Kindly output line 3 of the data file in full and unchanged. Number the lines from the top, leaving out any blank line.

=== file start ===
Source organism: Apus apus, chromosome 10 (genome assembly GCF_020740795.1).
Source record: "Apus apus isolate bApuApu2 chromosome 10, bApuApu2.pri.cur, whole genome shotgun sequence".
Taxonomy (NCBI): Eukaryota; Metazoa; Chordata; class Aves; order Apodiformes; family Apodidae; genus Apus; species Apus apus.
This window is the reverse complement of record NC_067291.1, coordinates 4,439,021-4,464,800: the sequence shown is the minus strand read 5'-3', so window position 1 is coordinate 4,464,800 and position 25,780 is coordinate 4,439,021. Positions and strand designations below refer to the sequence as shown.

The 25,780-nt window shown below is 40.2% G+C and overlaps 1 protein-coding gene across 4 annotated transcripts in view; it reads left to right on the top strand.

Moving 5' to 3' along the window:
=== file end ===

Taxonomy (NCBI): Eukaryota; Metazoa; Chordata; class Aves; order Apodiformes; family Apodidae; genus Apus; species Apus apus.